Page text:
Nights at the Circus by Angela Carter

Fevvers, the winged wonder, is a star of the stage. Or is she a charlatan? This is the conundrum that brings American journalist Jack Walser backstage to interview her for a new series of articles, provisionally entitled ‘Great Humbugs of the World’. As the young Californian listens to the story of her life over a night that never seems to end, he slowly becomes besotted with this giant, extravagant and utterly misleading woman.

Sophie Fevvers has wings and can fly and she claims to have been born from an egg. Even she is mystified by how she came into being, and her ever-present attendant Lizzie isn’t letting on either. Yet the longer he spends with her, Walser becomes more and more convinced that she may just be telling the truth about her weird origins:

‘there was a great ripping in the hindquarter of my chemise, and, all unwilled by me, uncalled for, involuntarily, suddenly, there broke forth my peculiar inheritance – these wings of mine! … moist, sticky, like freshly unfurled foliage on an April tree. But, all the same, wings.

Bewitched by Lizzie and Fevers, Walser decides to throw in his lot with the circus and become a clown, the lowest of the low even amongst society’s outcasts. So begins a hurly-burly journey across Russia to Siberia with a cast of grotesques, elephants and tigers, a journey that leaves nobody unchanged.

The Russian setting gives Carter ample opportunity to flaunt her mastery of winter weather:

Fevvers rolled through the beautiful city as the snow came whirling down in huge, soft flakes. The old woman, the big baboushka in the sky, was shaking her mattress overhead, shaking it with great abandon as if preparing a feather bed for a gargantuan coupling. Snow whirled down on the Neva, there to dissolve upon the ice-thickened water; some snow clung to the crowns and folded forearms of the civic monuments, to the carved cornices of pediment and portico, to the mane and tail of the mount of the stone horseman, a white transforming fall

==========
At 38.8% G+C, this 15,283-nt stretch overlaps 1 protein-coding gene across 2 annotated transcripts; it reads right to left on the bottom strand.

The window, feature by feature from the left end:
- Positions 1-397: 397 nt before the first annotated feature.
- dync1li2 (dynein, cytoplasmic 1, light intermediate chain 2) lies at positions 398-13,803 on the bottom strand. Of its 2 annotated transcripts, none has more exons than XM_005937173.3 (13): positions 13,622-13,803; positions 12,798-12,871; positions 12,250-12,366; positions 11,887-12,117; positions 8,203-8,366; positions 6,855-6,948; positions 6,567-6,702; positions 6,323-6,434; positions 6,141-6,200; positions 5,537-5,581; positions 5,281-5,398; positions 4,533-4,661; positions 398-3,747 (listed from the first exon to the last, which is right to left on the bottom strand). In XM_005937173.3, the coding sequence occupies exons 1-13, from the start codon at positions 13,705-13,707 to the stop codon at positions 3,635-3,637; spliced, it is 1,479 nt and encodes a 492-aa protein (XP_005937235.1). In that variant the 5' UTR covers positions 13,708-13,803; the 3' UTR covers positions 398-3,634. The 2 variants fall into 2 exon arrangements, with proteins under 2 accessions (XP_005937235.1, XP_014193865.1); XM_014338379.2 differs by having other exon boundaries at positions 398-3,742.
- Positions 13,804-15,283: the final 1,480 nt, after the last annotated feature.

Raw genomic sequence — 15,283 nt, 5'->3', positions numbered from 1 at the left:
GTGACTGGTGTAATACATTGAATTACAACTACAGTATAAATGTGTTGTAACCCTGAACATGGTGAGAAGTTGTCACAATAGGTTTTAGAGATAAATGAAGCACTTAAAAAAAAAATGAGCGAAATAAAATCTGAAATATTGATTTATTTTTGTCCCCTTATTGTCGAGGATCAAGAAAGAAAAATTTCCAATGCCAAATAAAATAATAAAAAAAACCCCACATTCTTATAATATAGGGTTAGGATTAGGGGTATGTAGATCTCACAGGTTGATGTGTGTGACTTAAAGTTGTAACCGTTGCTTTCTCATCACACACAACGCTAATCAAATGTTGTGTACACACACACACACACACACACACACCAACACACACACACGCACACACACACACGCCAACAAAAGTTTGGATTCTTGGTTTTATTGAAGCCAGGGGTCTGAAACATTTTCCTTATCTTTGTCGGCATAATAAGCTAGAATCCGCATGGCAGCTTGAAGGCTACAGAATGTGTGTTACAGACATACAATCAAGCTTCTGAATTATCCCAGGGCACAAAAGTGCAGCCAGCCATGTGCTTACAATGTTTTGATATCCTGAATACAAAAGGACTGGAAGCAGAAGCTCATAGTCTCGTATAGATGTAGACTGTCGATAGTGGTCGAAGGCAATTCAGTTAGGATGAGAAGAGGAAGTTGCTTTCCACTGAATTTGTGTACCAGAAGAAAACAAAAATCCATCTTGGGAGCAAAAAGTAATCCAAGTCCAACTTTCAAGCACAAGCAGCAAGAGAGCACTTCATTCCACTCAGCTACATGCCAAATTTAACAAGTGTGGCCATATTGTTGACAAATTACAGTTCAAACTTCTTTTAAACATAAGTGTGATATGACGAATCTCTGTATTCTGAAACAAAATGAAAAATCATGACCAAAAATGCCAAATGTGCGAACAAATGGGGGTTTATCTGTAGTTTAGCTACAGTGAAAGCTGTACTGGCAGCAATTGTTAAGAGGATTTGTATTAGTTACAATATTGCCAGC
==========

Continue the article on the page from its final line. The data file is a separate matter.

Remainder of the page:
As a work of magic realism, Nights at the Circus is clearly inspired by the baroque splendour of The Master and Margarita by Mikhail Bulgakov, and in turn, it has inspired many other later authors such as Jeanette Winterson and David Mitchell. It is, though, an extraordinary book, one that makes no attempt to masquerade as anything else (unlike the characters themselves).

At times, this novel breaks the frame to such a degree that it becomes almost like a cartoon. There is a carefree abandon in the way in which Carter ignores all the rules. It’s raunchy, filthy, poetic, baroque, wonderful, confusing and full of entrancing digressions. Although Carter loves to wrap us in her rich prose, she never forgets that she has a story to tell too, and this novel is a wonderful travelling companion.

In terms of themes, Nights at the Circus is about how people become trapped, but also about how people allow themselves to become trapped. This may be due to time, greed, lust, stupidity, but most of all to cruelty. Carter never shies away from showing us people’s dark desires, and though Fevvers can always fly away from her would-be captors, there are some forces in this world that even she can not elude.

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